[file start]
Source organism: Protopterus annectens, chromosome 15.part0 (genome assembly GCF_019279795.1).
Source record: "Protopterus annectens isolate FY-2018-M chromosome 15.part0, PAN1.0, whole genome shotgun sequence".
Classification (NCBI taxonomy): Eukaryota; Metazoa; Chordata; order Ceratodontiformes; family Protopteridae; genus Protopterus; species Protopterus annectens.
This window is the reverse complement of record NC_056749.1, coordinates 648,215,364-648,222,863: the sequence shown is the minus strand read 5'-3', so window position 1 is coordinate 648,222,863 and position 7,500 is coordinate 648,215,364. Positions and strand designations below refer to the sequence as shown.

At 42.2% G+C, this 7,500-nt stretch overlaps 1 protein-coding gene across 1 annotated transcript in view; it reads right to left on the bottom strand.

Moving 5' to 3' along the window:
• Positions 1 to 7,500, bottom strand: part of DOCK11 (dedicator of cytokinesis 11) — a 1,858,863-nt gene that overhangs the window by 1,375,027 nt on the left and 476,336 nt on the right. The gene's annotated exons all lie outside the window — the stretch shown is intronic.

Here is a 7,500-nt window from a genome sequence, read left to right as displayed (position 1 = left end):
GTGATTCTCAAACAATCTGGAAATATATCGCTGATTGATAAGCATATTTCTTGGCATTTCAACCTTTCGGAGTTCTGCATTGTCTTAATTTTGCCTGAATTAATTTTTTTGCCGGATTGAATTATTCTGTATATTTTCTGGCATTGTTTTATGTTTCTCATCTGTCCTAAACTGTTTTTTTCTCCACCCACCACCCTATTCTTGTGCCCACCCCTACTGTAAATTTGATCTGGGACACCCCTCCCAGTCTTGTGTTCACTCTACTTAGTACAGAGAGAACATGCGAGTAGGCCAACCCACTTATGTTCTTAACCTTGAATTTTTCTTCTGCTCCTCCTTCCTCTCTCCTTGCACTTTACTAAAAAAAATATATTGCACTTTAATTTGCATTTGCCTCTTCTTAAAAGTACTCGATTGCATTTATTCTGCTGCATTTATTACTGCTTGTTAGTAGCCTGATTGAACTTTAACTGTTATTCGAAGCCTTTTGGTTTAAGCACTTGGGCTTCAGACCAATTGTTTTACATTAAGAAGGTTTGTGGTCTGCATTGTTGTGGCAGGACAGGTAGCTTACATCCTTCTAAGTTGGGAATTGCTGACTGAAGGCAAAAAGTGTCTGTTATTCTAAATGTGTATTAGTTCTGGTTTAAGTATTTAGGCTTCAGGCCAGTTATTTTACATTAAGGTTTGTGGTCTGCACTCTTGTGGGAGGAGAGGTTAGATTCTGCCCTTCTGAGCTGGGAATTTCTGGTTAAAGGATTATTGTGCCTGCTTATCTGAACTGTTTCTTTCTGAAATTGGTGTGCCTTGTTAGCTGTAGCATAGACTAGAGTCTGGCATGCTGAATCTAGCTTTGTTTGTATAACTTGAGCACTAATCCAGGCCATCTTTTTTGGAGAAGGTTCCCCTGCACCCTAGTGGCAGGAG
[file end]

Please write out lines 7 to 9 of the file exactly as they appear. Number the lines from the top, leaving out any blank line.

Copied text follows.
• Positions 1 to 7,500, bottom strand: part of DOCK11 (dedicator of cytokinesis 11) — a 1,858,863-nt gene that overhangs the window by 1,375,027 nt on the left and 476,336 nt on the right. The gene's annotated exons all lie outside the window — the stretch shown is intronic.

Here is a 7,500-nt window from a genome sequence, read left to right as displayed (position 1 = left end):
GTGATTCTCAAACAATCTGGAAATATATCGCTGATTGATAAGCATATTTCTTGGCATTTCAACCTTTCGGAGTTCTGCATTGTCTTAATTTTGCCTGAATTAATTTTTTTGCCGGATTGAATTATTCTGTATATTTTCTGGCATTGTTTTATGTTTCTCATCTGTCCTAAACTGTTTTTTTCTCCACCCACCACCCTATTCTTGTGCCCACCCCTACTGTAAATTTGATCTGGGACACCCCTCCCAGTCTTGTGTTCACTCTACTTAGTACAGAGAGAACATGCGAGTAGGCCAACCCACTTATGTTCTTAACCTTGAATTTTTCTTCTGCTCCTCCTTCCTCTCTCCTTGCACTTTACTAAAAAAAATATATTGCACTTTAATTTGCATTTGCCTCTTCTTAAAAGTACTCGATTGCATTTATTCTGCTGCATTTATTACTGCTTGTTAGTAGCCTGATTGAACTTTAACTGTTATTCGAAGCCTTTTGGTTTAAGCACTTGGGCTTCAGACCAATTGTTTTACATTAAGAAGGTTTGTGGTCTGCATTGTTGTGGCAGGACAGGTAGCTTACATCCTTCTAAGTTGGGAATTGCTGACTGAAGGCAAAAAGTGTCTGTTATTCTAAATGTGTATTAGTTCTGGTTTAAGTATTTAGGCTTCAGGCCAGTTATTTTACATTAAGGTTTGTGGTCTGCACTCTTGTGGGAGGAGAGGTTAGATTCTGCCCTTCTGAGCTGGGAATTTCTGGTTAAAGGATTATTGTGCCTGCTTATCTGAACTGTTTCTTTCTGAAATTGGTGTGCCTTGTTAGCTGTAGCATAGACTAGAGTCTGGCATGCTGAATCTAGCTTTGTTTGTATAACTTGAGCACTAATCCAGGCCATCTTTTTTGGAGAAGGTTCCCCTGCACCCTAGTGGCAGGAG